Consumed by the emotion of beating the team that ended his 2004 Olympic run in the second round after only four points and 21 minutes, the fiery Bach embraced Gunawan after the match, then kneeled on the court and kissed it.

“I’m making history,” the Vietnamese-born Bach shouted as he walked off the court, his face wet with sweat and tears.

On Saturday, their 15-9, 15-13 semifinal victory over a young but third-seeded Indonesian pair Luluk Hadiyanto and Yulianto Alven took the Americans the longest – 55 minutes.

But that was nothing compared to Sunday’s three-game match that stands to be American badminton’s finest hour and eight minutes.

In Game 1, the Americans trailed, 7-6, before Gunawan smashed deep and down the line for consecutive points to take the lead. Bach vaulted high to swat at a rising birdie, lifted deep by his off-balance opponents, then clobbered it violently to the floor and shook his head like a crazy man, fueled by his 10-7 lead.

In a Game 2 full of racket wizardry, the U.S. team fell behind and never recovered. Gunawan and Bach trailed 9-5, when Wijaya smashed birdie at 188 mph just out of the lunging reach of Gunawan. Gunawan struck back swiftly with a smash off a lift from Wijaya’s behind-the-back shot to make the score, 10-6. Budiarto returned a shot by placing the racket behind his split legs, and Gunawan gunned the birdie to the floor for his team’s last point in the 15-10 loss.

The Americans led Game 3, 5-2, then fell into ties at 5, 6, 8, 9 and 11 before taking a 12-11 lead.

Within three blinks, the U.S. duo was on top, 14-11. A long rally anxiously passed as much of the crowd stood, gasping with each player’s lunge, with each furious stroke, with each shot – all before Bach smashed the shuttle down the line and Budiarto attempted a behind-the-back return and buried the return in the net.

“All the years, all the money – almost $10,000 a player every year from my company, K&D Graphics – to sponsor plus pay for the travel, and now we have something like this,” said a joyous USA Badminton president Don Chew, 64, who owns the 12-court Orange County Badminton Club where 11 of the 15 U.S. players in the World Championships had been training for free.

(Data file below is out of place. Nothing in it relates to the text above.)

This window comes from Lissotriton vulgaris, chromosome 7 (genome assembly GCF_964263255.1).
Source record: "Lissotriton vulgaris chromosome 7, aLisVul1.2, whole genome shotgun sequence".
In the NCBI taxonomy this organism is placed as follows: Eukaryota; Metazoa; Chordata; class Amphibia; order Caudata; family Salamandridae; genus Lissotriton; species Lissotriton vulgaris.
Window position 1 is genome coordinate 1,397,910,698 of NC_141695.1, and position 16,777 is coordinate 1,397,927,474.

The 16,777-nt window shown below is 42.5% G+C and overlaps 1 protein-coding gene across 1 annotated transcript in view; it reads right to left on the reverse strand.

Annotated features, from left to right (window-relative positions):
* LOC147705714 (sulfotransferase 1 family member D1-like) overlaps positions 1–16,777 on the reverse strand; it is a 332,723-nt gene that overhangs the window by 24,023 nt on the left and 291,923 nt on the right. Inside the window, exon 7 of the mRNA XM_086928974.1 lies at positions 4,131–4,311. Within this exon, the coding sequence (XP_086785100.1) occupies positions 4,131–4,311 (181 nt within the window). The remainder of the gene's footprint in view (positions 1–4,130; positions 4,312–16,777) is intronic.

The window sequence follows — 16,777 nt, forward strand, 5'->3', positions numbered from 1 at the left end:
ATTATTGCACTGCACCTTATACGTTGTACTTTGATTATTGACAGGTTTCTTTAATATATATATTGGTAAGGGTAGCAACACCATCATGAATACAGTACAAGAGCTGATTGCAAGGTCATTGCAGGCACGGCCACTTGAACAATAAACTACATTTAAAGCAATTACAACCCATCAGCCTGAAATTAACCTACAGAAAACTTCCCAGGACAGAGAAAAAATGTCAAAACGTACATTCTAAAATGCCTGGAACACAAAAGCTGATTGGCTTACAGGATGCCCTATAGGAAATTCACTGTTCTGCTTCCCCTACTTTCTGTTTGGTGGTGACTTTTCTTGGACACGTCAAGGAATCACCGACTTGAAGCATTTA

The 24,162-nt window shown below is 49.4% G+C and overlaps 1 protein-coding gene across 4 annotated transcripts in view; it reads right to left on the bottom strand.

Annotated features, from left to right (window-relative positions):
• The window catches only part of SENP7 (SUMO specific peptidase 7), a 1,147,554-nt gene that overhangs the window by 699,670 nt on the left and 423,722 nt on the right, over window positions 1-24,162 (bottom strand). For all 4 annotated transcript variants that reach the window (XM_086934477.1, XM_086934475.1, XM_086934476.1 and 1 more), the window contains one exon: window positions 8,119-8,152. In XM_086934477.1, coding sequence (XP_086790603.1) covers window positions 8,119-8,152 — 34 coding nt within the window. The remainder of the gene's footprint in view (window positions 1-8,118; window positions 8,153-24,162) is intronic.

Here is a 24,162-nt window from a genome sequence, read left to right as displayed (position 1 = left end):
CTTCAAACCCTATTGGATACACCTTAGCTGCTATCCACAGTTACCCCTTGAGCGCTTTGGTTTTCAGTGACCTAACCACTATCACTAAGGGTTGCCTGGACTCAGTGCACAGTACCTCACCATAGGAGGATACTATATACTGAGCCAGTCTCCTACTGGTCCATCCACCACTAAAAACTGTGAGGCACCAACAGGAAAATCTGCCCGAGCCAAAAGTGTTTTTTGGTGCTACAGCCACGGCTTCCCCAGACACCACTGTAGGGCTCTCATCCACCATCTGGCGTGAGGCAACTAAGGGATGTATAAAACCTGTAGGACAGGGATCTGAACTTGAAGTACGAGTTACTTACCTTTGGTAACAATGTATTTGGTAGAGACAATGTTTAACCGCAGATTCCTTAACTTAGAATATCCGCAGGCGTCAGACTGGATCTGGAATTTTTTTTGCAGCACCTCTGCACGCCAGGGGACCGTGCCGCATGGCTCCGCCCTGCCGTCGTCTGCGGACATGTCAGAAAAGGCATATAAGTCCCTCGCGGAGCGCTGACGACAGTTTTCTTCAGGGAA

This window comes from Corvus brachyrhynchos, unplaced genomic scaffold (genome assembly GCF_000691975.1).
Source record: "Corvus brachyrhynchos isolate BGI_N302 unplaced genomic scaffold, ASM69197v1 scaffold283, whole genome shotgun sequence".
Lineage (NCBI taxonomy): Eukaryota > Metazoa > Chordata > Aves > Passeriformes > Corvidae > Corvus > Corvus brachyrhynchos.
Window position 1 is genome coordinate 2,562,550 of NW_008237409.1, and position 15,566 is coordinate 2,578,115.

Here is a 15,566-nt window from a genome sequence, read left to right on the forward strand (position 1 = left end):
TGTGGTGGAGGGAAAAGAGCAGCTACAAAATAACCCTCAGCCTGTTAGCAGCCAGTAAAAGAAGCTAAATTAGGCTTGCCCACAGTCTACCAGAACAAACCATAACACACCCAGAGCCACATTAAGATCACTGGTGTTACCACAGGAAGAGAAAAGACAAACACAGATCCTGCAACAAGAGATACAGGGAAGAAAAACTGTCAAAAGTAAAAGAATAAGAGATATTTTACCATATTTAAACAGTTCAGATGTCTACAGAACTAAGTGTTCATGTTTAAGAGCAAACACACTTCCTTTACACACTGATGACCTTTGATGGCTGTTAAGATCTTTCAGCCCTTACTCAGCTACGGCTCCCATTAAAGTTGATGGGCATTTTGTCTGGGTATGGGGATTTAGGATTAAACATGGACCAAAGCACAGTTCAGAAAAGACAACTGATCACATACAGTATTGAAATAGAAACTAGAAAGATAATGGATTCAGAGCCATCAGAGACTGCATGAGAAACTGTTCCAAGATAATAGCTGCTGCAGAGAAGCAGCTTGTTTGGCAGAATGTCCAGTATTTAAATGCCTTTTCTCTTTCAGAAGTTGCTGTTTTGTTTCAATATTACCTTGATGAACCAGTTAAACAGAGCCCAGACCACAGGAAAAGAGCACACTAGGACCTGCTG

Chew and 15 family members watched the action from a luxury suite at the Pond. Two of his grandchildren, Phillip, 11, and Cee, 12, are already elite players.

“This kind of success,” Chew said, “has always been an American dream for me.”

And for Gunawan and Bach too.

Aug 21

The US won the men’s double match! It’s like the first win or something in a major badminton competition since the 50s. I was definitely surprised! They ranked no. 13 and managed to beat the no. 1 and no. 2 teams consecutively. You could really tell from today’s match that they were going to win it. Right from the start they were on fire and it wasn’t going to be extinguished by the Indonesians.

Hopefully this will have a big impact in the US.. just like women’s football. Maybe it’s finally going to be aired on tv.. like ESPN2 or something. Maybe I can finally find a badminton court to play in for free around here pretty soon. lol!

No pics to upload since my camera died right after the competition ended.

Aug 20

Peter Gade

I went to the semi-finals today by myself. I got my front row tickets so that was good. Unfortunately, Peter Gade lost after a great match against Lin Dan. Even if Peter lost it was still a great match because both of them played really well. It was really close.. final score is 15-9, 13-15, 15-11. With Peter gone, I don’t think there are any Danes left in the competition =( Too bad since I was planning on going in my full Danish gear tomorrow.